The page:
Some alarming takeaways may be on the horizon. For instance, some D&O carriers have been talking about excluding claims involving an earnings restatement, says Joseph Monteleone, vice president and claims counsel for Hartford Financial Products. Relatively unheard of in the United States, restatement exclusions are more common in the policies of European-based multinationals with U.S. exposures, he says.
There are also rumblings that carriers might stop offering coverage for the corporate entity itself. An add-on to D&O policies, such "entity" coverage is much in demand because most lawsuits filed against directors and officers also name the corporation. More than 90 percent of U.S. insureds bought entity coverage last year, according to the TillinghastTowers Perrin survey.
But both insurers and insureds increasingly see this type of coverage as a magnet for plaintiffs' lawyers. "It creates a large target," says Robert Hartwig, chief economist of the Insurance Information Institute. "Suing the entire corporation is potentially more lucrative for the plaintiffs' bar and plaintiffs than simply going after directors and officers, where the assets are limited."
Skittish Audit Committees
Still those directors — particularly on the audit committee — are plenty concerned about protecting their assets. After all, Sarbanes-Oxley has given them some hefty new powers, including hiring, firing, and oversight of independent auditors. They must also be up on the critical accounting policies and practices used by the auditor. And since their new authority and knowledge are bound to make them seem more like corporate insiders, they're increasingly likely to be defendants in court.
So besides keeping their coverage intact, senior managers face the added burden of assuring audit committee members that despite the increased risk they face, they will be made whole if they are sued. Many of the tools commonly used to put directors' insurance coverage out of harms' way, however, are getting pricey or tough to find.
For example, "severability" provisions, under which each insured is separately covered, can assure innocent directors of coverage even if others commit fraud. But corporations would do well to buy that protection sooner rather than later. "Many insurers that offer severability are beginning to rethink that," says Hartford's Monteleone. The carriers are shy about covering directors who bear some culpability for falsely stated numbers even though they're not guilty of outright fraud.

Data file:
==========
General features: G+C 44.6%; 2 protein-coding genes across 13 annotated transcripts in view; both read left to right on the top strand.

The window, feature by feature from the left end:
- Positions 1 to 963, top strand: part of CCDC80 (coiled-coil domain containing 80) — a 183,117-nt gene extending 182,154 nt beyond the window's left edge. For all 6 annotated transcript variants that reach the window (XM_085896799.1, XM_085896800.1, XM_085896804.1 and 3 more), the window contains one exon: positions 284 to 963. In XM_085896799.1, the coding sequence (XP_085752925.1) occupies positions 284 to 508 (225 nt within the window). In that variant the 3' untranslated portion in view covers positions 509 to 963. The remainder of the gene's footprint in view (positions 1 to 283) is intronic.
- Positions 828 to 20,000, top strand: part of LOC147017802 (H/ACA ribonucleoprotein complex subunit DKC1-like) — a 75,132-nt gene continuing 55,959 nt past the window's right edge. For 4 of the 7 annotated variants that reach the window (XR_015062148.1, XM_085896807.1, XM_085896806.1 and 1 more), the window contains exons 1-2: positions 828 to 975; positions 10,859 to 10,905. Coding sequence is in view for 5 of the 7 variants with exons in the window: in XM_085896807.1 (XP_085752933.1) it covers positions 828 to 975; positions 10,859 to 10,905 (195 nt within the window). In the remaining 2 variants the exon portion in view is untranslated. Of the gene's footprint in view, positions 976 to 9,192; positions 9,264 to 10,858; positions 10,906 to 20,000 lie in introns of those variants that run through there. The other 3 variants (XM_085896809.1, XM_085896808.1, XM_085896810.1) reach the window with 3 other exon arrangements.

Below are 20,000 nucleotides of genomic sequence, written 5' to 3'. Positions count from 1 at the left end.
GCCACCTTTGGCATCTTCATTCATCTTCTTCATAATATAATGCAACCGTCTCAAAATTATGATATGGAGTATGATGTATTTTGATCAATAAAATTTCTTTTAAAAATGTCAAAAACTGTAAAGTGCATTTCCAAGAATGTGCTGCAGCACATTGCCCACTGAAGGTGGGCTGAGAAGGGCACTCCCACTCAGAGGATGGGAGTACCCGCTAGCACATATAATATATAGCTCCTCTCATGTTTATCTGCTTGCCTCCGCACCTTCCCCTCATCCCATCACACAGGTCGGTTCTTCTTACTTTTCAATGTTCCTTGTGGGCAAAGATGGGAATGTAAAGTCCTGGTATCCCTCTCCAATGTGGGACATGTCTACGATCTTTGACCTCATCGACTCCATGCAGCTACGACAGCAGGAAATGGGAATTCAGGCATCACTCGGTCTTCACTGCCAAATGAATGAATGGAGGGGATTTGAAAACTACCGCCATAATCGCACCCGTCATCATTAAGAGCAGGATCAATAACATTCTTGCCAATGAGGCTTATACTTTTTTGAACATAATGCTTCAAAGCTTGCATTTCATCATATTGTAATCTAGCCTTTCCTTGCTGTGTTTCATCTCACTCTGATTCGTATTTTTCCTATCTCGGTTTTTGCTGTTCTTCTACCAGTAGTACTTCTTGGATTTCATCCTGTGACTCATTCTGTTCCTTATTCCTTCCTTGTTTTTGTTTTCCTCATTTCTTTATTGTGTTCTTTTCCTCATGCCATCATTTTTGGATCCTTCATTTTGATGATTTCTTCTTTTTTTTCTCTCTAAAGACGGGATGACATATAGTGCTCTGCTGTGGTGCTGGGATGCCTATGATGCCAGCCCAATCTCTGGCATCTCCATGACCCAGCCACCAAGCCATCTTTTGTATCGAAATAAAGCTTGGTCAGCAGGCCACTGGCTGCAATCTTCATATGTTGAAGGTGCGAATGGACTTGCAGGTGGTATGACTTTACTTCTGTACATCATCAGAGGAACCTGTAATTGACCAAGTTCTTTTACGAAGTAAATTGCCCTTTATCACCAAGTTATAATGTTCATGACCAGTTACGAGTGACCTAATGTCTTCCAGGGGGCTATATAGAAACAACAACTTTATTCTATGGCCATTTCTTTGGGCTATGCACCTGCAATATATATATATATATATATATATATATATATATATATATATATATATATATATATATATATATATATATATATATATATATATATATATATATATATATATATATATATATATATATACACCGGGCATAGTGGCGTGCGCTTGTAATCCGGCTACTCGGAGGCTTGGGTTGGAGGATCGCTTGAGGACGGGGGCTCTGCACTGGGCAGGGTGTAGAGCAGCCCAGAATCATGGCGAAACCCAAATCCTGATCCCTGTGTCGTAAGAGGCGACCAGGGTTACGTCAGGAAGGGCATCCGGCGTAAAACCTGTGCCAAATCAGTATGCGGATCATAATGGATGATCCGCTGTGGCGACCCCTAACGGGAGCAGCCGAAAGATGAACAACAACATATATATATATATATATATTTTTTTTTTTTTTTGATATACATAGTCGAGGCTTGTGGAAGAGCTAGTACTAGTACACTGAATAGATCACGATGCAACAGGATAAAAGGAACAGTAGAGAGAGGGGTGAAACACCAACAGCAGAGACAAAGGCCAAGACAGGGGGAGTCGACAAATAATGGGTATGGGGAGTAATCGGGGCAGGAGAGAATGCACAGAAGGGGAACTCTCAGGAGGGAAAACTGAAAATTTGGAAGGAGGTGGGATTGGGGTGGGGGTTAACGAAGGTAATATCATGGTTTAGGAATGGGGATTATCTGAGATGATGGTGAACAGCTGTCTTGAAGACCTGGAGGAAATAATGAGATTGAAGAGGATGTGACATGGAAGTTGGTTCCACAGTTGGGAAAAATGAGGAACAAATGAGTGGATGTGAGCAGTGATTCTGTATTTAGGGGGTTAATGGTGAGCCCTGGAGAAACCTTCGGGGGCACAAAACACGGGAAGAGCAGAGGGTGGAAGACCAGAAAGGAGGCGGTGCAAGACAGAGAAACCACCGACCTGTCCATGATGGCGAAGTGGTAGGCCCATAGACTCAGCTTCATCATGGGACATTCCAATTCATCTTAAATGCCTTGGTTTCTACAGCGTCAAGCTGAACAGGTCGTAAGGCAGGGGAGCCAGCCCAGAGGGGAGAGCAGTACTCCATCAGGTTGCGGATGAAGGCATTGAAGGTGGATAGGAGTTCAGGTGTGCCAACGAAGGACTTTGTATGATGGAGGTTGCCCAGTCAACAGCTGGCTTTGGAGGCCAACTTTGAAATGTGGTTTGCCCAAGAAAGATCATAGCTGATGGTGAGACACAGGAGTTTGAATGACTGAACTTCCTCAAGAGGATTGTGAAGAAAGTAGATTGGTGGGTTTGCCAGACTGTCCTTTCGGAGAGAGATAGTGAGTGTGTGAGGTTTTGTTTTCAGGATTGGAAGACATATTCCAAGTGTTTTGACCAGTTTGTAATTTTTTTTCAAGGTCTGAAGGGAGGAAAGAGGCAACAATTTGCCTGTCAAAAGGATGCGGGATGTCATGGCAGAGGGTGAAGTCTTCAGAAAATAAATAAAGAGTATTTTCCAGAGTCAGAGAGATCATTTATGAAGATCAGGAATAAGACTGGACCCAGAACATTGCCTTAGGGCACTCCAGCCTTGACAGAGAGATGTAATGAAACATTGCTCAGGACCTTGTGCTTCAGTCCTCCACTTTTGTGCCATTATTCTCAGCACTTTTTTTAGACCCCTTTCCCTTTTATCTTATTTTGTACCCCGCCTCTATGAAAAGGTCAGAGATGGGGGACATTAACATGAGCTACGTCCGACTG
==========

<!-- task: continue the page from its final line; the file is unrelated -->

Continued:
Directors who get a D&O perk from one corporation for sitting on the board of another are also at risk. Previously a throw-in on standard policies, such outside-directorship liability coverage is becoming scarce, says Marsh's Layton. In the wake of recent high-profile bankruptcies, insurers know that an outside director could well be sitting on the board of a bankrupt company with depleted D&O insurance. In that case, the outside company's insurer might have to pick up the legal bills.
Surprisingly, such concerns have even begun rippling through private companies. Although their D&O risks are milder than those of public companies, private-company boards can still be hit with lawsuits, says Rick Betterley, a risk-management consultant in Sterling, Massachusetts, and author of "The Private Company Management Liability Market Survey." And their executives can be equally anxious about supplying directors with insurance protection. The president of a private company Betterley advises, for instance, recently asked him "to go to her board of directors and say, 'No matter what happens to the company, we need to make sure that the directors are still protected.'"
David M. Katz is assistant managing editor at CFO.com.
The Worst Nightmare
The high price of directors' and officers' (D&O) insurance is bad enough. But there may be a bigger anxiety: Can an insurer deny a company's existing coverage if a misstatement is alleged?
Currently, court-ordered D&O "rescissions" — which instead of canceling a policy going forward, effectively treats it as if it never existed — are rare. But insurers could pursue more of them if restatements mount, insurance experts say. And rescissions have already been mentioned as possibilities in the cases of Adelphia and Enron.
After all, unlike plaintiffs in shareholder suits, insurance carriers seeking to rescind coverage aren't required to prove fraud in many states, explains Joseph Monteleone, vice president and claims counsel with Hartford Financial Products. All the underwriter must show is that the misrepresentation "was material to its evaluation of risk," he adds.
The CFO and CEO signatures required under the Sarbanes-Oxley Act of 2002 might also provide the vehicles for proving such materiality. While D&O underwriters routinely ask senior officers to sign off on financials, certifications made under the new law could supply insurers with more legal proof of misrepresentation, says Robert Hartwig, chief economist at the Insurance Information Institute.
One way CFOs can avoid rescissions is to keep risk managers in the loop about reporting and governance procedures. For example, risk managers should be overseers of insurance applications, since the facts on such an application can become a condition of the policy, suggests Jeff Pettegrew, vice president of insurance and risk management at Westaff, a Walnut Creek, California-based temporary-staffing firm. "If I say the board meets every six months and they don't, the policy could be negated," he says. —D.K.